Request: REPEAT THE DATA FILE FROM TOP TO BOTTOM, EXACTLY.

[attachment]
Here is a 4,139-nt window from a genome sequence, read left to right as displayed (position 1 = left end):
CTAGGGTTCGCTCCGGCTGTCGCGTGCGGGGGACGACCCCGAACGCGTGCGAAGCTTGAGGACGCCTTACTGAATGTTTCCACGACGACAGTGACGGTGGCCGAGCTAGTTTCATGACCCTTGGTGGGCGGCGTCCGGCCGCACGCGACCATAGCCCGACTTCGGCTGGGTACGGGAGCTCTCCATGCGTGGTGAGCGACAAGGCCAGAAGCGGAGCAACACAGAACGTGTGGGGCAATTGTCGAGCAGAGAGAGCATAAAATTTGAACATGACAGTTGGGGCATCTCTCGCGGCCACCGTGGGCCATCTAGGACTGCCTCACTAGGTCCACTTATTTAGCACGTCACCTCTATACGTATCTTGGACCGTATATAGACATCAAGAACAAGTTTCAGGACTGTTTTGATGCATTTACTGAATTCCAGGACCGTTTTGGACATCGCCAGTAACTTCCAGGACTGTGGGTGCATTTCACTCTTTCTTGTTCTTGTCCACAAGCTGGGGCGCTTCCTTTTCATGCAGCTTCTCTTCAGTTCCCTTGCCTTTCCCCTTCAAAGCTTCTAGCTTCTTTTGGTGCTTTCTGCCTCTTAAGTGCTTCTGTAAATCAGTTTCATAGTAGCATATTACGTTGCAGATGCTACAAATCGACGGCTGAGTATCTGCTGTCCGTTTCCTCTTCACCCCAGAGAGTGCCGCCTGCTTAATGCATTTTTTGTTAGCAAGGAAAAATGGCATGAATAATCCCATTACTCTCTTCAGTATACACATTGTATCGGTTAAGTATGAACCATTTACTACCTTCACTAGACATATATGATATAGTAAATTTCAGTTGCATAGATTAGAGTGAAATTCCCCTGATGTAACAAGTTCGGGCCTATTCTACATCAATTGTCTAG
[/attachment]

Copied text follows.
Here is a 4,139-nt window from a genome sequence, read left to right as displayed (position 1 = left end):
CTAGGGTTCGCTCCGGCTGTCGCGTGCGGGGGACGACCCCGAACGCGTGCGAAGCTTGAGGACGCCTTACTGAATGTTTCCACGACGACAGTGACGGTGGCCGAGCTAGTTTCATGACCCTTGGTGGGCGGCGTCCGGCCGCACGCGACCATAGCCCGACTTCGGCTGGGTACGGGAGCTCTCCATGCGTGGTGAGCGACAAGGCCAGAAGCGGAGCAACACAGAACGTGTGGGGCAATTGTCGAGCAGAGAGAGCATAAAATTTGAACATGACAGTTGGGGCATCTCTCGCGGCCACCGTGGGCCATCTAGGACTGCCTCACTAGGTCCACTTATTTAGCACGTCACCTCTATACGTATCTTGGACCGTATATAGACATCAAGAACAAGTTTCAGGACTGTTTTGATGCATTTACTGAATTCCAGGACCGTTTTGGACATCGCCAGTAACTTCCAGGACTGTGGGTGCATTTCACTCTTTCTTGTTCTTGTCCACAAGCTGGGGCGCTTCCTTTTCATGCAGCTTCTCTTCAGTTCCCTTGCCTTTCCCCTTCAAAGCTTCTAGCTTCTTTTGGTGCTTTCTGCCTCTTAAGTGCTTCTGTAAATCAGTTTCATAGTAGCATATTACGTTGCAGATGCTACAAATCGACGGCTGAGTATCTGCTGTCCGTTTCCTCTTCACCCCAGAGAGTGCCGCCTGCTTAATGCATTTTTTGTTAGCAAGGAAAAATGGCATGAATAATCCCATTACTCTCTTCAGTATACACATTGTATCGGTTAAGTATGAACCATTTACTACCTTCACTAGACATATATGATATAGTAAATTTCAGTTGCATAGATTAGAGTGAAATTCCCCTGATGTAACAAGTTCGGGCCTATTCTACATCAATTGTCTAG